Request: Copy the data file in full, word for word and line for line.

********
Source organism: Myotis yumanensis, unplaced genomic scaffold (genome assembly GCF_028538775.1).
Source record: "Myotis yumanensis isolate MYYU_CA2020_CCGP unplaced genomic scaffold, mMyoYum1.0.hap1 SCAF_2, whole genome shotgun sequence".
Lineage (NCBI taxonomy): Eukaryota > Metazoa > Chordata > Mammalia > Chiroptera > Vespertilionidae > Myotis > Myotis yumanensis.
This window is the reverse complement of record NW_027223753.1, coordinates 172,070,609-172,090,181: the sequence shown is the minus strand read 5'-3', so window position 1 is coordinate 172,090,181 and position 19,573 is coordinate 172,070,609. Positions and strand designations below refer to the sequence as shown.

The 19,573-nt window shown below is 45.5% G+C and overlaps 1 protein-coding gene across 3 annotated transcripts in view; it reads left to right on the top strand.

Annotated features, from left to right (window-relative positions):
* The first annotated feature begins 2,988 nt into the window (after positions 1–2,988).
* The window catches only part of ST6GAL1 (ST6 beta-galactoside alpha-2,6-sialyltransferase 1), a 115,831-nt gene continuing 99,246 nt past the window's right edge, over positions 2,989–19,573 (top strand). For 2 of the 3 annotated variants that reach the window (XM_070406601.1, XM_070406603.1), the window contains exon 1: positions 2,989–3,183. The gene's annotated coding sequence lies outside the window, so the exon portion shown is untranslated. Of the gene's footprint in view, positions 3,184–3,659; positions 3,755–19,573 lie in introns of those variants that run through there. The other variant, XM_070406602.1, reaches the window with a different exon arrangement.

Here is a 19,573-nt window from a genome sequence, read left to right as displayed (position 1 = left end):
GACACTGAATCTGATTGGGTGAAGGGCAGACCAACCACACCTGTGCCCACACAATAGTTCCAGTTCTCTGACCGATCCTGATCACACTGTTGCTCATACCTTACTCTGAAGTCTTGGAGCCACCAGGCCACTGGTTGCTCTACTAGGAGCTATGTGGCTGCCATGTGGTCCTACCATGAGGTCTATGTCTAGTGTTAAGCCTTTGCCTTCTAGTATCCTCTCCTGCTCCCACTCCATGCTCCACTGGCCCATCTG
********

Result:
Source organism: Myotis yumanensis, unplaced genomic scaffold (genome assembly GCF_028538775.1).
Source record: "Myotis yumanensis isolate MYYU_CA2020_CCGP unplaced genomic scaffold, mMyoYum1.0.hap1 SCAF_2, whole genome shotgun sequence".
Lineage (NCBI taxonomy): Eukaryota > Metazoa > Chordata > Mammalia > Chiroptera > Vespertilionidae > Myotis > Myotis yumanensis.
This window is the reverse complement of record NW_027223753.1, coordinates 172,070,609-172,090,181: the sequence shown is the minus strand read 5'-3', so window position 1 is coordinate 172,090,181 and position 19,573 is coordinate 172,070,609. Positions and strand designations below refer to the sequence as shown.

The 19,573-nt window shown below is 45.5% G+C and overlaps 1 protein-coding gene across 3 annotated transcripts in view; it reads left to right on the top strand.

Annotated features, from left to right (window-relative positions):
* The first annotated feature begins 2,988 nt into the window (after positions 1–2,988).
* The window catches only part of ST6GAL1 (ST6 beta-galactoside alpha-2,6-sialyltransferase 1), a 115,831-nt gene continuing 99,246 nt past the window's right edge, over positions 2,989–19,573 (top strand). For 2 of the 3 annotated variants that reach the window (XM_070406601.1, XM_070406603.1), the window contains exon 1: positions 2,989–3,183. The gene's annotated coding sequence lies outside the window, so the exon portion shown is untranslated. Of the gene's footprint in view, positions 3,184–3,659; positions 3,755–19,573 lie in introns of those variants that run through there. The other variant, XM_070406602.1, reaches the window with a different exon arrangement.

Here is a 19,573-nt window from a genome sequence, read left to right as displayed (position 1 = left end):
GACACTGAATCTGATTGGGTGAAGGGCAGACCAACCACACCTGTGCCCACACAATAGTTCCAGTTCTCTGACCGATCCTGATCACACTGTTGCTCATACCTTACTCTGAAGTCTTGGAGCCACCAGGCCACTGGTTGCTCTACTAGGAGCTATGTGGCTGCCATGTGGTCCTACCATGAGGTCTATGTCTAGTGTTAAGCCTTTGCCTTCTAGTATCCTCTCCTGCTCCCACTCCATGCTCCACTGGCCCATCTG